Sonic the Hedgehog : Master System Review

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The Master System is sometimes overlooked in the Retro gaming world. Most American gamers had purchased the NES and that was their first foray into the 8-bit arena. I however had opted for the sleek, black beauty that was the Master System. It heralded a new era for me as a gamer, moving away (temporarily) from the microcomputers and to the allure of the consoles. The Master System’s library contained many exclusive titles, doubtless I shall cover them in due course but it also featured lesser known ports of Mega Drive games.

Around the twilight years of the console, the early ’90s, it was still popular with gamers in Europe and South America. It was therefore in SEGA’s best interest to continue to support a system that was selling reasonably well and ported several Mega Drive titles of the Master System, while other developers continued to support it with multi-platform ports.

Amongst these ports was Sonic the Hedgehog. It was in SEGA’s best interest to propagate this title across as many platforms as possible. It had set the gaming scene on fire with its slick graphics and refreshing gameplay. However, it was a seemingly titanic task to scale down a Mega Drive experience to the 8-bit system. The developers wanted to retain the playability and graphical appeal of the title and in order to do this, certain changes needed to be made.

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In order to condense the Mega Drive experience so that the Master System could handle it easily. Developers Ancient gave the plays the same narrative as the original and the gameplay flow. Players were still tasked to stop Ivo Robotnik as he seeks to trap the islands animals and make them robot butlers. Sonic still travelled through the now iconic Green Hill, Labyrinth and Scrap Brian zones, however they had to omit complex levels such as Starlight, Spring Yard and Marble zone.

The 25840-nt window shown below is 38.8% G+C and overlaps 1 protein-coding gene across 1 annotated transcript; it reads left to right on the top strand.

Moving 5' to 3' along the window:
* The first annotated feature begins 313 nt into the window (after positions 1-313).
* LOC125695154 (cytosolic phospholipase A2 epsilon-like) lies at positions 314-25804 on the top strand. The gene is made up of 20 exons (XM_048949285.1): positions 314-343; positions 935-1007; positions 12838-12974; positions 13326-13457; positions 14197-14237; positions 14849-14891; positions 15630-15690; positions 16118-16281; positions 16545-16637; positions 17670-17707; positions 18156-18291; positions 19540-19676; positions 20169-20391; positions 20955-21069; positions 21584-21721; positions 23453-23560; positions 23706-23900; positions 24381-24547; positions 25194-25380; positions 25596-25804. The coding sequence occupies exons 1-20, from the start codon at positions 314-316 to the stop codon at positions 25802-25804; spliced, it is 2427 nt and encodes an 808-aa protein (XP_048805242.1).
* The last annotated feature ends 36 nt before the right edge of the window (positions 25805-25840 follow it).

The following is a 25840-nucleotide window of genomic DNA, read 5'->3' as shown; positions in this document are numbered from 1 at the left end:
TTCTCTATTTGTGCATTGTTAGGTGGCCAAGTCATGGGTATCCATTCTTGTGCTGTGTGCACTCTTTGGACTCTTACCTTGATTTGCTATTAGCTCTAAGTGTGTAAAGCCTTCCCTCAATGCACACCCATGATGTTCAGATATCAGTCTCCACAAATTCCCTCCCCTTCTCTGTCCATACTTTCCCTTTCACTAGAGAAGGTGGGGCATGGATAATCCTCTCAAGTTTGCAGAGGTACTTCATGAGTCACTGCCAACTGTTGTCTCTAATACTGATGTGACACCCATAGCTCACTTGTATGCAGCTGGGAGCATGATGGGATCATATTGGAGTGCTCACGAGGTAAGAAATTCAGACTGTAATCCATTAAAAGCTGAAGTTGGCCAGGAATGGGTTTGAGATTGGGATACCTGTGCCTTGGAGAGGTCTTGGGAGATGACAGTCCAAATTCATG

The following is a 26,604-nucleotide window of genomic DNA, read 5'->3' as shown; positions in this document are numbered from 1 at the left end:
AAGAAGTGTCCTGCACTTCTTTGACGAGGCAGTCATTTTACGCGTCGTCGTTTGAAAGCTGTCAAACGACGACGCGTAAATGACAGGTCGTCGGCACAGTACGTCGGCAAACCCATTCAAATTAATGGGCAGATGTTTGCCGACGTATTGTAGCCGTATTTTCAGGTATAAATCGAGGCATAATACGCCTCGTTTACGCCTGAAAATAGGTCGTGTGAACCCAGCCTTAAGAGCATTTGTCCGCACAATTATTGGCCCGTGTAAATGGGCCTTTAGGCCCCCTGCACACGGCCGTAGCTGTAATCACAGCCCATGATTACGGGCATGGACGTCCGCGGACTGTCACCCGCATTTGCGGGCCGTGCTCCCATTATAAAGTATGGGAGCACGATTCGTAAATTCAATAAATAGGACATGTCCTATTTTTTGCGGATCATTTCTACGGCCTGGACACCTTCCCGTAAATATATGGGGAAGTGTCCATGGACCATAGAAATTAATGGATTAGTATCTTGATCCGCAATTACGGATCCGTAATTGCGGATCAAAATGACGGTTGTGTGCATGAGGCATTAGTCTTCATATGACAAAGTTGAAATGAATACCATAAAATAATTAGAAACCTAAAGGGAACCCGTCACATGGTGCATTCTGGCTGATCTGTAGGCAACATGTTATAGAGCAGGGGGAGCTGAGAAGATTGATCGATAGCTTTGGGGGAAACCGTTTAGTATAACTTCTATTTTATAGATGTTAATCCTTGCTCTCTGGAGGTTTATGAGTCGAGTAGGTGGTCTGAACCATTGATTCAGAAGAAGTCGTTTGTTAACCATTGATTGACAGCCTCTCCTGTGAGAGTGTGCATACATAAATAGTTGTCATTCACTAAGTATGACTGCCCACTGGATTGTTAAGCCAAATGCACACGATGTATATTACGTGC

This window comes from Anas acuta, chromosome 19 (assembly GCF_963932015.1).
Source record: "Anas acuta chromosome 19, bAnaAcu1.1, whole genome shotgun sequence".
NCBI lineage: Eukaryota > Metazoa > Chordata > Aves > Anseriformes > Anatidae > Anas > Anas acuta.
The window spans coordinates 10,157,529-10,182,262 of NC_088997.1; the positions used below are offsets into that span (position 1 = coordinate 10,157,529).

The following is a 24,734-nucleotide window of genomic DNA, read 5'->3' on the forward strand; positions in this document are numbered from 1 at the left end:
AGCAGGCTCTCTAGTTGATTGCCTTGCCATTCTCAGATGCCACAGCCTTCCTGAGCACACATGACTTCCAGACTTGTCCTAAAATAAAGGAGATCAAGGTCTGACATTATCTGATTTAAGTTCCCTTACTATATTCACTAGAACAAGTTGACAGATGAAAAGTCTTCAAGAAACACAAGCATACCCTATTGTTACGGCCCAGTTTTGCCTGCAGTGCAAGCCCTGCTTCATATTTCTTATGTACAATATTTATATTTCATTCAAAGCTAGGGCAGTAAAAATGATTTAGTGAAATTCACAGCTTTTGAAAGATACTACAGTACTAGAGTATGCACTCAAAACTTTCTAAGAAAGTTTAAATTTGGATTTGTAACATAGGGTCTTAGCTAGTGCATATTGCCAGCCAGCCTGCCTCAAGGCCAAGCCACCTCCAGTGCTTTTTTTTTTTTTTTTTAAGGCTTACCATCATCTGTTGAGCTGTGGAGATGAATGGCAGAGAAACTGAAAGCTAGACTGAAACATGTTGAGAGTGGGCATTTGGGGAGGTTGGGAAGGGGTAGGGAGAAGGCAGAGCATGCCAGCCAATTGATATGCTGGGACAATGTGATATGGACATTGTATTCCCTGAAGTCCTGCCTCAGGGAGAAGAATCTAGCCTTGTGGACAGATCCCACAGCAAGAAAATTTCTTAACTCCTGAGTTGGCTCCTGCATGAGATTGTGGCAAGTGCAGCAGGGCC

However before gamers began to wince with disappointment, the developers were sure to craft some unique zones to take their place. The inclusion of Jungle and Bridge actually helped to make this Sonic port stand out and feel like a unique entry in the series. A form of ‘alternative directors cut’ or the original game almost.

Sonic handles the same but feels slightly ‘weightier’ than his Megadrive cousin. This takes a little getting used to, he also doesn’t seem to accelerate in the same manner – possibly due to smaller level design. The jumping and spinning attacks on enemies remained as did the collection of Chaos Emeralds. However, instead of picking these up through bonus stages, these were hidden through the levels. Requiring some manner of observation and platforming prowess to obtain.

Graphically, this port is fairly impressive however there are a few out of place effects which marr the overall experience of each stage, especially for gamers familiar with the Megadrive alternative. Sonic for the Master System is a solid, yet hollow platformer. Gamers can’t help but be aware that a lot from the Mega Drive version is missing and that could become off-putting.

I believe that Ancient did a great job on this conversion. It’s fun and the different levels make it an essential curio for Sonic fans. As you play it however, you can’t help but miss the excessive speed and crisp graphics of the Mega Drive game.

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